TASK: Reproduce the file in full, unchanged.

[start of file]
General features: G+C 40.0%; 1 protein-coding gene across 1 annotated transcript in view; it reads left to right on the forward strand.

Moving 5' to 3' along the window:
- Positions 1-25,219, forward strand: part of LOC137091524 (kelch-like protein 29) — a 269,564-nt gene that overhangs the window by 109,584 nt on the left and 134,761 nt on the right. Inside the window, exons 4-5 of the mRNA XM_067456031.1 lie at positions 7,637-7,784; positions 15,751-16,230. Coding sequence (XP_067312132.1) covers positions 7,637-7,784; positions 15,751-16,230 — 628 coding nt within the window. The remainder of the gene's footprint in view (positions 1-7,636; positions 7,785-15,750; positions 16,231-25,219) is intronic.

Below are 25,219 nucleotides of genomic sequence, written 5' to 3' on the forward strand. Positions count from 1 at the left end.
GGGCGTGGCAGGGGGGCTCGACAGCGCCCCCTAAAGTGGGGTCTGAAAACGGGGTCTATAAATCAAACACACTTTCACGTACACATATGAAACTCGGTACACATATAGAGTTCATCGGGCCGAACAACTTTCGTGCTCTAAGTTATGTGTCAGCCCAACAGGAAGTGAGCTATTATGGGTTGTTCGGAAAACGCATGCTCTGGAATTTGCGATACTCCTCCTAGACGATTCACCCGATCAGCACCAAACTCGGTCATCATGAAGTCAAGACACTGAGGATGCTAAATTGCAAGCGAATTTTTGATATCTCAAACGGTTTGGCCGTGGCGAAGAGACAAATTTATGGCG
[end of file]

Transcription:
General features: G+C 40.0%; 1 protein-coding gene across 1 annotated transcript in view; it reads left to right on the forward strand.

Moving 5' to 3' along the window:
- Positions 1-25,219, forward strand: part of LOC137091524 (kelch-like protein 29) — a 269,564-nt gene that overhangs the window by 109,584 nt on the left and 134,761 nt on the right. Inside the window, exons 4-5 of the mRNA XM_067456031.1 lie at positions 7,637-7,784; positions 15,751-16,230. Coding sequence (XP_067312132.1) covers positions 7,637-7,784; positions 15,751-16,230 — 628 coding nt within the window. The remainder of the gene's footprint in view (positions 1-7,636; positions 7,785-15,750; positions 16,231-25,219) is intronic.

Below are 25,219 nucleotides of genomic sequence, written 5' to 3' on the forward strand. Positions count from 1 at the left end.
GGGCGTGGCAGGGGGGCTCGACAGCGCCCCCTAAAGTGGGGTCTGAAAACGGGGTCTATAAATCAAACACACTTTCACGTACACATATGAAACTCGGTACACATATAGAGTTCATCGGGCCGAACAACTTTCGTGCTCTAAGTTATGTGTCAGCCCAACAGGAAGTGAGCTATTATGGGTTGTTCGGAAAACGCATGCTCTGGAATTTGCGATACTCCTCCTAGACGATTCACCCGATCAGCACCAAACTCGGTCATCATGAAGTCAAGACACTGAGGATGCTAAATTGCAAGCGAATTTTTGATATCTCAAACGGTTTGGCCGTGGCGAAGAGACAAATTTATGGCG